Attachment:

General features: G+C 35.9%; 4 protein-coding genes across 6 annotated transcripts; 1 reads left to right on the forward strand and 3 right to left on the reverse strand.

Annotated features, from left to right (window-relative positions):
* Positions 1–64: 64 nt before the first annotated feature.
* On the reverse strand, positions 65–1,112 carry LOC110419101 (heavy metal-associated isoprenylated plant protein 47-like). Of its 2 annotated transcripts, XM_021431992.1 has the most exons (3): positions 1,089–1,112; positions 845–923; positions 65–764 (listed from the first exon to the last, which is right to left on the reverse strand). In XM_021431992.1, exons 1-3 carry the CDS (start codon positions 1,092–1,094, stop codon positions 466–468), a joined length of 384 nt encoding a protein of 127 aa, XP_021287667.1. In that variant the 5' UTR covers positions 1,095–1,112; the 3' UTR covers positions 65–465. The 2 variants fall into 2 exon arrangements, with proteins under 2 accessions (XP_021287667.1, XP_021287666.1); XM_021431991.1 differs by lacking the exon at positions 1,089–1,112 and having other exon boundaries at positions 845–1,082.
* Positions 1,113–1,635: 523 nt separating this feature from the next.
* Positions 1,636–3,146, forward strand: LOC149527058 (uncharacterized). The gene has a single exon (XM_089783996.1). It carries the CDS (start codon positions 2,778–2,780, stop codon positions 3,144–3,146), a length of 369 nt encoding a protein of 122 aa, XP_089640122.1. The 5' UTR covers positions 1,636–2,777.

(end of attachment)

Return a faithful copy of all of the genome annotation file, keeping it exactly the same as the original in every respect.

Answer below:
General features: G+C 35.9%; 4 protein-coding genes across 6 annotated transcripts; 1 reads left to right on the forward strand and 3 right to left on the reverse strand.

Annotated features, from left to right (window-relative positions):
* Positions 1–64: 64 nt before the first annotated feature.
* On the reverse strand, positions 65–1,112 carry LOC110419101 (heavy metal-associated isoprenylated plant protein 47-like). Of its 2 annotated transcripts, XM_021431992.1 has the most exons (3): positions 1,089–1,112; positions 845–923; positions 65–764 (listed from the first exon to the last, which is right to left on the reverse strand). In XM_021431992.1, exons 1-3 carry the CDS (start codon positions 1,092–1,094, stop codon positions 466–468), a joined length of 384 nt encoding a protein of 127 aa, XP_021287667.1. In that variant the 5' UTR covers positions 1,095–1,112; the 3' UTR covers positions 65–465. The 2 variants fall into 2 exon arrangements, with proteins under 2 accessions (XP_021287667.1, XP_021287666.1); XM_021431991.1 differs by lacking the exon at positions 1,089–1,112 and having other exon boundaries at positions 845–1,082.
* Positions 1,113–1,635: 523 nt separating this feature from the next.
* Positions 1,636–3,146, forward strand: LOC149527058 (uncharacterized). The gene has a single exon (XM_089783996.1). It carries the CDS (start codon positions 2,778–2,780, stop codon positions 3,144–3,146), a length of 369 nt encoding a protein of 122 aa, XP_089640122.1. The 5' UTR covers positions 1,636–2,777.